Art Exhibition reception: "My Hometown Banner Exhibition"
Students representing every school in the district will have artwork in the exhibition. At the end of their display cycle, the banners will be recycled into bags or other fabric products, and sold to raise funds to support the continuation of the project. The exhibition will be on display to August 23. Part of SUNY Oswego and Oswego City School District "My Hometown Banner Project." Free. 315-312-2112.
Location: Oswego State Downtown, West 1st Street, Oswego
Friday, June 23, 5 p.m. - 7 p.m.
Rice Creek Ramble
Family-friendly naturalist-led walk. Participants should dress for the weather and call 315-312-6677 on the morning of the hike to check trail conditions. Program size is limited, unable to accommodate groups. Children 17 and under must be accompanied by an adult. Free.
Location: Rice Creek Field Station
Saturday, June 24, 11 a.m. - noon
Thursday, June 22, 9:03 a.m. - 9:03 a.m.
Ninth Annual SUNY-Oswego Symposium on Learning and Teaching:
October 11 and 12, 2013
Registration is available here.
Friday, October 11
- 12:30 - 2 pm - Campus Center 114 - Luncheon reception for Lisa Glidden and Steve Granelli, the recipients of the President's Award for Excellence in Academic Advisement. (The luncheon will cost $10 per person.)
- 4:00 pm - 5 pm - 132 Campus Center (Auditorium) Keynote address by Lisa Dethridge: "Collaborative Online Learning between Oswego and Australia: the Transhumanism Project."
Lisa Dethridge has worked as a research analyst for NASA, the UN Secretariat, and for Telstra and Telecom Australia. She recently designed story worlds and scripts for the multi-user virtual environment Second Life for clients including Telstra Big Pond and ABC TV. She is a cofounder of RMIT's islands in Second Life. Has 20 years' experience researching, writing, and producing for web, film, television, radio, theatre, print and telecoms in Australia and the United States.
- dinner off-campus. If you are interested in joining our guest speaker, contact firstname.lastname@example.org
Saturday, October 12
9:00 - 9:30 am - coffee, bagels, and informal discussion (no charge for those attending from SUNY-Oswego) - CC 114
9:30 am - 11:30 - workshop on "Design Issues for Artificial Intelligence and Virtual Worlds" lead by Lisa Dethridge - CC 114 - A substantial portion of this workshop, co-presented with Damian Schofield, will examine how international collaborative work can be undertaken. This will involve a discussion of their collaborative work on one of SUNY-Oswego's first COIL courses as well as a discussion of other forms of international collaboration.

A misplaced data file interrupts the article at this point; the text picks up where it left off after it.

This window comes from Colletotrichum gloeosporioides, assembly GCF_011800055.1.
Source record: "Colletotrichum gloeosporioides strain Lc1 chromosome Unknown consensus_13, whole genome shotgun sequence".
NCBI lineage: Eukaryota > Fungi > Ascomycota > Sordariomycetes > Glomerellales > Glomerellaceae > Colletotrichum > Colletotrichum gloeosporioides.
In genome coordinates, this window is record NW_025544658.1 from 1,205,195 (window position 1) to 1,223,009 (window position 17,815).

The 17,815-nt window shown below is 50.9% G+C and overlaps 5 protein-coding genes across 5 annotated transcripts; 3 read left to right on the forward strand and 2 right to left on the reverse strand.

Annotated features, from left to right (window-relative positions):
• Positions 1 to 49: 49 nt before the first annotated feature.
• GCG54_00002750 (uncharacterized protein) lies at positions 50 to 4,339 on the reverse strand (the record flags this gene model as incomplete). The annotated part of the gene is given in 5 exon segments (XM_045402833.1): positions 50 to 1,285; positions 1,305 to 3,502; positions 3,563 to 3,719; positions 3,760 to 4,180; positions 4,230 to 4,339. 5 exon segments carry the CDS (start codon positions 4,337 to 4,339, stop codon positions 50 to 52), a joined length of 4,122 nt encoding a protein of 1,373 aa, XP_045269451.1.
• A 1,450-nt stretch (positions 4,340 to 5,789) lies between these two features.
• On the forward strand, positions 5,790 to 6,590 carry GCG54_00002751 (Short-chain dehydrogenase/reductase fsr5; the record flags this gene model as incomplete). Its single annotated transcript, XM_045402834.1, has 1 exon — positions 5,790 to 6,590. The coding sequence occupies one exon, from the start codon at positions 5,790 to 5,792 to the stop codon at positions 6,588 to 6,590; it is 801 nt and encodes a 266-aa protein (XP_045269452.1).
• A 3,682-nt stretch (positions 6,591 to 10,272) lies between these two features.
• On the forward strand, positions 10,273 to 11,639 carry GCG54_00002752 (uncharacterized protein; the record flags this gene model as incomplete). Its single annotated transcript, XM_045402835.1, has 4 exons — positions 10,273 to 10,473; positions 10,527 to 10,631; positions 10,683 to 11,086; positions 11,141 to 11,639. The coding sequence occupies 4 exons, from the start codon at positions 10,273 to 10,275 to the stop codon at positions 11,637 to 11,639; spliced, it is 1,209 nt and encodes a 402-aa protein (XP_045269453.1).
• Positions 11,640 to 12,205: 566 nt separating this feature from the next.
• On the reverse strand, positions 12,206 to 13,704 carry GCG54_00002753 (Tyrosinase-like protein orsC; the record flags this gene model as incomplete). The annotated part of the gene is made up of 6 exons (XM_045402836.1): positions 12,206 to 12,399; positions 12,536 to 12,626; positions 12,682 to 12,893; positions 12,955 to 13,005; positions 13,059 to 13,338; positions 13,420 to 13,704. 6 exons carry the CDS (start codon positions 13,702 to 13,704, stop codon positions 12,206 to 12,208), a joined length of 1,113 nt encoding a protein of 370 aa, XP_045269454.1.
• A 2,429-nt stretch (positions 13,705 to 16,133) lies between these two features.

11:45 - 12:45 - lunch - pizza and soda/water (no charge for those attending from SUNY-Oswego) - CC 114
Sessions on Learning and Teaching
1:00 - 1:18 - Rebecca Mushtare - "Student Collaborations with the Community: Considerations of Quality, Attribution, and Longevity " - CC 210
Community based learning opportunities are great "real world" experiences for students to apply what they are learning in the classroom into an interdisciplinary context. The focus of this discussion will be on designing projects that involve students working out in the world in a way that (a) there are safeguards for the students and the community collaborators that allow for students to fail safely and learn from their mistakes, (b) ensures that all collaborators are appropriately credited for their work, and (c) allows for the project to continue and evolve after the students move on.
1:20 - 1:38 - Christine Hirsch - "Internet Memes as Teaching Tools" - CC 210
This presentation examines the integrating of social media across curriculum as it focuses on using internet memes as discussion prompts and teaching tools.
1:20 - 1:38 - Doug Hemphill - "Who Needs a Textbook" - CC 211
Textbooks have long been the baseline of many college courses. They offer a number of advantages to faculty by providing a structure to work off of, a wealth of material available to students (sometimes offered in more depth than in the classroom), and more and more they offer additional resources such as test banks, prepared PowerPoints, and online aids. However, for all that, the text book itself has changed very little, it is still a block of text with some examples and pictures scattered through that costs students large sums of money. If faculty can step away from the comforts, convenience, and ease offered by traditional text books they will discover that the tools and resources are available to offer a broader, more engaging, and stronger educational resource to students, at no cost to the student or faculty member. This presentation will be looking at the openly available resources and tools that were used in the offering of an online Introduction to Physics course. For those particularly interested in Physics we will briefly looks at labs carried out with readily available home materials. Furthermore, those who are not interested in giving up their textbook will still find useful information on how to enhance personal lectures and material they want to offer alongside their textbook. Some specific resources that will be looked at are the advanced use of Adobe Acrobat, YouTube, and Khan Academy.